Charity trustees are the people who serve on the governing body of a charity. They may be known as trustees, directors, board members, governors or committee members. The principles and main duties are the same in all cases.
(1) Trustees have and must accept ultimate responsibility for directing the affairs of a charity, and ensuring that it is solvent, well-run, and delivering the charitable outcomes for the benefit of the public for which it has been set up.
(E7) Trustees can generally delegate certain powers to agents or employees, but will and must always retain the ultimate responsibility for running the charity. (Emphases added.)The Constitution of the charity (the Anglican Consultative Council) is the primary document for the charity and trustees must conform to it: neither the Covenant nor the trustees themselves can override it.
The Constitution, as usual, grants the Standing Committee the power to order its own procedures, the Archbishop of Canterbury having a veto) (§27.1:2). It is this power, I suspect, which enabled the Standing Committee to try to sort out the mess this bit of the Covenant is already starting to create.
The Constitution, so far as I could see, makes no provision to exclude trustees from decision making except where there is a conflict of interest or loyalty (§10)). The Charity Commissioners say,
Trustees appointed by another organisation, such as by a local authority, (sometimes referred to as nominative or representative trustees) have exactly the same duties and responsibilities as other trustees. They must act independently of the organisation which appointed them and act only in the best interests of the charity. There may well be occasions where such trustees will have to act in a way which conflicts with the interests of the organisation appointing them. In such circumstances the best interests of the charity must come first; this duty overrides all other considerations. (A guide to conflicts of interest for charity trustees.)As I understand it, trustees may not recuse themselves from whole areas of the charity's decision making by policy. Covenant or no Covenant. There is no such power in the Constitution and to do so would be to cease to exercise their trusteeship.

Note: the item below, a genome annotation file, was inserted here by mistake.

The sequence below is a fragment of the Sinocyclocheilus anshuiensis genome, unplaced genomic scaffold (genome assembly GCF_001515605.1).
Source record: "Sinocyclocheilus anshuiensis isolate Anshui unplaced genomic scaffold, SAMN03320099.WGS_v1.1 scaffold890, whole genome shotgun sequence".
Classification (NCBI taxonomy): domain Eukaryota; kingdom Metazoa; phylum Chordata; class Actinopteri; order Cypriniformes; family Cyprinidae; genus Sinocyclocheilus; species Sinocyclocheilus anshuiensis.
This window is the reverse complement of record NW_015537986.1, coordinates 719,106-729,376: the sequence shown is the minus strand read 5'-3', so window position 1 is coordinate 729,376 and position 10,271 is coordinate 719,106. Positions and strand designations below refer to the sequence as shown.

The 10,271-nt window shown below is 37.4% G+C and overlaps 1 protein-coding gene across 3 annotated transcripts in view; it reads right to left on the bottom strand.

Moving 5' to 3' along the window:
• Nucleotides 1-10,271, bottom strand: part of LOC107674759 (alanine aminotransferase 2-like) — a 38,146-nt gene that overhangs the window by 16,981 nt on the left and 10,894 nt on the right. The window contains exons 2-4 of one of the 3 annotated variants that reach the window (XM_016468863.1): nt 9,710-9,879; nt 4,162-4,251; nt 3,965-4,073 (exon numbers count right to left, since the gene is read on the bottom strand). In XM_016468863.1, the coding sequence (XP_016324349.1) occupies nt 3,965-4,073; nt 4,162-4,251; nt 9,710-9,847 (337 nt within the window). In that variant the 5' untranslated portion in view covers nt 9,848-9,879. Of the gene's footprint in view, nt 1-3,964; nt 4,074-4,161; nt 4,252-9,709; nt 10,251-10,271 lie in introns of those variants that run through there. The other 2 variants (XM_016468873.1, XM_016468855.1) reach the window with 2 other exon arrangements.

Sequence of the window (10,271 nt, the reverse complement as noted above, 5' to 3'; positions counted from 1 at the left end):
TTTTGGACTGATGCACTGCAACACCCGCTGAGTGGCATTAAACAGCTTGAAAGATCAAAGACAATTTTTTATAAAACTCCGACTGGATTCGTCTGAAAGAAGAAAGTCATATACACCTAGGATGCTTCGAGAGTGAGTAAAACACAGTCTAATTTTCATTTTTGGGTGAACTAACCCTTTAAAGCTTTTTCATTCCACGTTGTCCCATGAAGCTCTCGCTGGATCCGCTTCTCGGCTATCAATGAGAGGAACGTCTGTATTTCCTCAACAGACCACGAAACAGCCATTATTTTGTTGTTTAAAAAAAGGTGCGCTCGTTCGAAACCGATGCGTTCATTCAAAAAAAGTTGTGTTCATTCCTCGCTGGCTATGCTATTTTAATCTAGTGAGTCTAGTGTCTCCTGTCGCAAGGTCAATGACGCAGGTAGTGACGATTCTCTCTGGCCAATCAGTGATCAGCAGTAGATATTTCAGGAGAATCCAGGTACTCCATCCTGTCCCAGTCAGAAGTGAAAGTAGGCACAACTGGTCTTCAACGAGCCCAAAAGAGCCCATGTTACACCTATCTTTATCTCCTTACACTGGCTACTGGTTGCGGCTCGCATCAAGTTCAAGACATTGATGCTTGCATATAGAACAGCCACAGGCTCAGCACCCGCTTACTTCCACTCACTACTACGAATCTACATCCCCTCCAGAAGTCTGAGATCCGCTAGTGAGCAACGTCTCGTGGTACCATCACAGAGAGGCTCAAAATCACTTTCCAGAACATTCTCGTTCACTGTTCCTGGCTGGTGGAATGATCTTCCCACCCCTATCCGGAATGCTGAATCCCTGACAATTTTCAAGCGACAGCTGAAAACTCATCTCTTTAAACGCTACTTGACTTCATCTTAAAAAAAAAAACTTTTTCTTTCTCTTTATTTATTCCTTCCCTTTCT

I suggest that section 4.2.8 of the Covenant, if implemented, would almost inevitably be in conflict with English charity law and the application of it would certainly give lawyers grounds for an action against the SCAC if a Church felt it had been unfairly penalised or disadvantaged.
Therefore something must give. It will be the Covenant.
Disclaimer: I'm not a lawyer, canonical nor secular. But I do work for a charity and need at least a rudimentary grasp of the principles. However, if you can point me to any misrepresentation or case law or anything authoritative at variance with my argument I will make whatever changes are necessary to this post and apologise at the earliest opportunity.
And, if you can do that, you might also be able to answer another, related, question. What's the legal standing of 'alternate' trustees? I can't see a reference in the Constitution to this practice of naming deputies, and I can't see how they can be trustees unless they're full members. The Charity Commission doesn't list them as trustees. I suppose they could merely have observer status. Either way, I think this is an example of the SCAC being too casual about trusteeship - and, as always, opaque.